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Improving Runway Capacity at Minneapolis St. Paul Airport

Description

Airports are a vital part of the United States' transportation infrastructure. A variety of factors impact the amount of aircraft that an airport can handle per hour. One of these

Airports are a vital part of the United States' transportation infrastructure. A variety of factors impact the amount of aircraft that an airport can handle per hour. One of these factors is the runway capacity. Strict rules regarding the amount of separation required between two aircraft landing at the same airport and lack of available land limit the ways that airport managers and planners can tackle this problem. Research was conducted at the Arizona State University's Simulator Building using the Adacel Tower Simulation System. Modifications to the airport were then made to simulate the high speed exit. Testing utilized aircraft in the large category, including Airbus A320s, which are regularly seen at the airport. Airport capacity dramatically increased as a result. The previous AAR was 33. With the research conducted, aircraft can exit the runway between 27 and 30 seconds with final approach speeds ranging from 130 knots to 150 knots. To allow for a margin for safety, a 35 second runway occupancy time is used. With that rate, assuming that other separation standards are changed to accommodate that traffic level, the runway AAR increases to approximately 100. To reach this potential, changes to the FAAs separation requirements for aircraft on the same final approach course must be made, to allow aircraft to be closer together.

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Created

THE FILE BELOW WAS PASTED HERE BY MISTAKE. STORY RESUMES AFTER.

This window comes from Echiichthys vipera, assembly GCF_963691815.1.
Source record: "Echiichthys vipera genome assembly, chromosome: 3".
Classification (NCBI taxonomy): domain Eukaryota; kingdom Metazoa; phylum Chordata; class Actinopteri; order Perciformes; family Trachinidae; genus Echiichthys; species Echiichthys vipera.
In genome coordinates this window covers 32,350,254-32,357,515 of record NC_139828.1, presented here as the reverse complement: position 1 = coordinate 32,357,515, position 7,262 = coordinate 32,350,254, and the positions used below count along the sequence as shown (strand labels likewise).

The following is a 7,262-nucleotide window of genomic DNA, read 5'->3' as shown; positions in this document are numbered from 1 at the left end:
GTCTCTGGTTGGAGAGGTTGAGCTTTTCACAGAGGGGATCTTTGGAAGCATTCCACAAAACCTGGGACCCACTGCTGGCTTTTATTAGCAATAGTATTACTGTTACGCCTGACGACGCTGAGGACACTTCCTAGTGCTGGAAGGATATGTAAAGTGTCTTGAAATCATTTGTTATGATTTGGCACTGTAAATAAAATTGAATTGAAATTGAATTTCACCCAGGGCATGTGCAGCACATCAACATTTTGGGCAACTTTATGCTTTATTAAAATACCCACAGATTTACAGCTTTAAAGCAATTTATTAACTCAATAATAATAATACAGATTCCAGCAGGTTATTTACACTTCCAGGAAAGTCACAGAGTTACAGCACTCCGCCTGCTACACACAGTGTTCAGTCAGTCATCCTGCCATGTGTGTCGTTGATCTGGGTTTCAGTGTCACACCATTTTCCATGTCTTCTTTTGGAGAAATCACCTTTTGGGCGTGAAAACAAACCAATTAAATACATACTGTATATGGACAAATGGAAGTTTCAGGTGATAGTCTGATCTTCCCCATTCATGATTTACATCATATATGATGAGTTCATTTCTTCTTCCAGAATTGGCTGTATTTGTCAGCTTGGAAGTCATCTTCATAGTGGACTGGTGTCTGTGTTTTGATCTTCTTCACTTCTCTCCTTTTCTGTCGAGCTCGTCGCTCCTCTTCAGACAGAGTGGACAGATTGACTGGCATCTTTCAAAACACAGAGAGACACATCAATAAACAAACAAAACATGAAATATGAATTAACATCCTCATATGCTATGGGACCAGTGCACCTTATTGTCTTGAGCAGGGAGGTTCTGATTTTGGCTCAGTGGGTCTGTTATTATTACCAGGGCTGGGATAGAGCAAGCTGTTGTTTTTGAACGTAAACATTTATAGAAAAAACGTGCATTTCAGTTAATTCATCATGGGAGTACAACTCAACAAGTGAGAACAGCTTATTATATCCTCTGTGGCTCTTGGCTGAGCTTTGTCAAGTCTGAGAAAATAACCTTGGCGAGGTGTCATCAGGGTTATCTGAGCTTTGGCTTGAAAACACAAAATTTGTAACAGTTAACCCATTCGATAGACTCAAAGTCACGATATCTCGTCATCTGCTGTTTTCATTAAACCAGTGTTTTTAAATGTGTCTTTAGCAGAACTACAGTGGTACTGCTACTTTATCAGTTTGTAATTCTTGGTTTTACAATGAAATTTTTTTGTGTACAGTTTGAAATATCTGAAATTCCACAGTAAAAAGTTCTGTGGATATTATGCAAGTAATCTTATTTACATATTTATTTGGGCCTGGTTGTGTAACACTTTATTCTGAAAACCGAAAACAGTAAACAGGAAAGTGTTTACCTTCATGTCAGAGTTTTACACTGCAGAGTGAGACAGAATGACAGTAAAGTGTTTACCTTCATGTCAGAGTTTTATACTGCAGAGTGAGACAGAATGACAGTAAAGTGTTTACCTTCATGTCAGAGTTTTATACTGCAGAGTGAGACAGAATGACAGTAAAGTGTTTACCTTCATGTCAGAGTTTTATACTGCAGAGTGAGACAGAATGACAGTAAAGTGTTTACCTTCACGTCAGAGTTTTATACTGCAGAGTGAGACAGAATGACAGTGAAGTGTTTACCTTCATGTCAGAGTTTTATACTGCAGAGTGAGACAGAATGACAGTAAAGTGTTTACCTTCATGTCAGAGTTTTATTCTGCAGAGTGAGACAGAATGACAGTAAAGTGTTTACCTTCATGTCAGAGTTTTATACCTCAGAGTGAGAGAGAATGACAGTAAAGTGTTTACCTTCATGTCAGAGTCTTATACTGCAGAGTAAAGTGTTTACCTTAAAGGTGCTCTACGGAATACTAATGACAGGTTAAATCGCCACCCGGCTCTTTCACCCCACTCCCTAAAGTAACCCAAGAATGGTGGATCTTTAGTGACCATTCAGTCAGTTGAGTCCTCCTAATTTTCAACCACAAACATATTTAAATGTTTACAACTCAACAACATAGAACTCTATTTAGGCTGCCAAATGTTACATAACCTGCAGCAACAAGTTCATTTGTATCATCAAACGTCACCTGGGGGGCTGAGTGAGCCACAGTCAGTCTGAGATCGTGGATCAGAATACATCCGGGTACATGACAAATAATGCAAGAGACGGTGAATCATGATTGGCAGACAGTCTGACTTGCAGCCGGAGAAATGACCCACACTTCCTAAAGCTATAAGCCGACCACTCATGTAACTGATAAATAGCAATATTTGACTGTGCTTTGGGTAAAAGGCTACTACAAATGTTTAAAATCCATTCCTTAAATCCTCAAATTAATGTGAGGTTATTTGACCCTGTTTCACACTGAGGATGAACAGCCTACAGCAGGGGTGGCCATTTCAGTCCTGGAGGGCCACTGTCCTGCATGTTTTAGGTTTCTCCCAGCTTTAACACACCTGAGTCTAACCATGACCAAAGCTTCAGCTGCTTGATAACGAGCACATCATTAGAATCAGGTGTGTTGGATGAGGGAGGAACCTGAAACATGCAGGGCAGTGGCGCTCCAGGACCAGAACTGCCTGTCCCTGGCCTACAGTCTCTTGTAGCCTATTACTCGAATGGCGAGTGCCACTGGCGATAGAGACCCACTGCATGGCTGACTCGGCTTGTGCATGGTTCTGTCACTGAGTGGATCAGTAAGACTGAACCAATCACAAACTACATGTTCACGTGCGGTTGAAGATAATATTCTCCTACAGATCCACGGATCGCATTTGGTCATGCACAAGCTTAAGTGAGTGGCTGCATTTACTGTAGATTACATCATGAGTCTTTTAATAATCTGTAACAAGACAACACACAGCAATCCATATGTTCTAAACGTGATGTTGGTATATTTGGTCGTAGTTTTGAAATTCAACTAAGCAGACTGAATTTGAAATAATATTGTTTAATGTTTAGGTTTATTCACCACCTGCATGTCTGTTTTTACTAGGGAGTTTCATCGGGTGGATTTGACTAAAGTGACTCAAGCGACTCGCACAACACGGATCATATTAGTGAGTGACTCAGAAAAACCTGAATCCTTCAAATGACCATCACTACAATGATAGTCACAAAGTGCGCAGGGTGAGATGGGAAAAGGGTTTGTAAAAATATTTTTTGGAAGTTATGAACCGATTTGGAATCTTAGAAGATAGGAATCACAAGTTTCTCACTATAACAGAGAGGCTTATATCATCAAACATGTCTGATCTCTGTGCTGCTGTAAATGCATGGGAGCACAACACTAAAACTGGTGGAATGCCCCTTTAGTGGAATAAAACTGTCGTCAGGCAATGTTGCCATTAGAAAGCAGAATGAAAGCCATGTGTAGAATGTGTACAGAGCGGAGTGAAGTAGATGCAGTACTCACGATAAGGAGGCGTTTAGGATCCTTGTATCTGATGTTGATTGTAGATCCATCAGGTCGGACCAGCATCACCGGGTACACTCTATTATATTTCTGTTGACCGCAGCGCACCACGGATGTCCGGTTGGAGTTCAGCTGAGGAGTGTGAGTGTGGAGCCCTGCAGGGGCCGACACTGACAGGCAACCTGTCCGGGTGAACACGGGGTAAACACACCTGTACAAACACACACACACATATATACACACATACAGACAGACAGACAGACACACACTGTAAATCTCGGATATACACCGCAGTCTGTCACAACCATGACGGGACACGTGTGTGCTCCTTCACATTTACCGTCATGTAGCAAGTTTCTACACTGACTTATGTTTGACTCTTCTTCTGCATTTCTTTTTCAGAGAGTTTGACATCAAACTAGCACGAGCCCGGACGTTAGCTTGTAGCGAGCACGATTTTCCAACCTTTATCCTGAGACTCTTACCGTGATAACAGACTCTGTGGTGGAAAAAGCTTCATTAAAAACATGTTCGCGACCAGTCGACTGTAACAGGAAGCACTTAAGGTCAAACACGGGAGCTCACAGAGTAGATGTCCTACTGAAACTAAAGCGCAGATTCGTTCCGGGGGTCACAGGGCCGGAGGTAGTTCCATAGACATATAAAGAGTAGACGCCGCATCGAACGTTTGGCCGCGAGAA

Date Created
  • 2016-12

Guiding Aviation Students on How to Effectively Search for Internships

Description

This paper documents the work completed as part of the graduation requirements from Barrett, The Honors College. My project focused on researching, organizing, and presenting information to other ASU aviation

This paper documents the work completed as part of the graduation requirements from Barrett, The Honors College. My project focused on researching, organizing, and presenting information to other ASU aviation students for the purpose of guiding them in how to effectively search for internships. My internship experiences led to a full-time job offer and this project aims to help provide other aviation students with the same opportunities.

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Created

Date Created
  • 2018-05

Know Go: Developing a Pilot Training Application

Description

Checklists have become a vital aspect of aviation, regardless of skill level. From general aviation pilots going through flight training to commercial airline pilots responsible for hundreds of lives every

Checklists have become a vital aspect of aviation, regardless of skill level. From general aviation pilots going through flight training to commercial airline pilots responsible for hundreds of lives every day, checklists are used from the moment you step into the cockpit until the last light that is turned off at the end of the flight. Checklists are such a significant part of aviation, and several different ways to run a checklist have been created (such as the challenge-response and do-and-tell methods). Despite these variations in checklist usage and procedures, all methods are restricted in terms of user involvement; in other words, pilots are not easily engaged or invested in the checklists that they use in day to day operations. Theorized through exposure to this issue as a student and as a Certified Flight Instructor, Know Go™ has been created as a long term tool to replace conventional checklists with a resourceful one that acts as both a normal checklist for daily use and a learning tool for long term retention. The purpose of this text is to introduce the capabilities of the application, as well as discuss the theories behind the effectiveness of the application. The developmental processes and the challenges associated with application production will also be analyzed.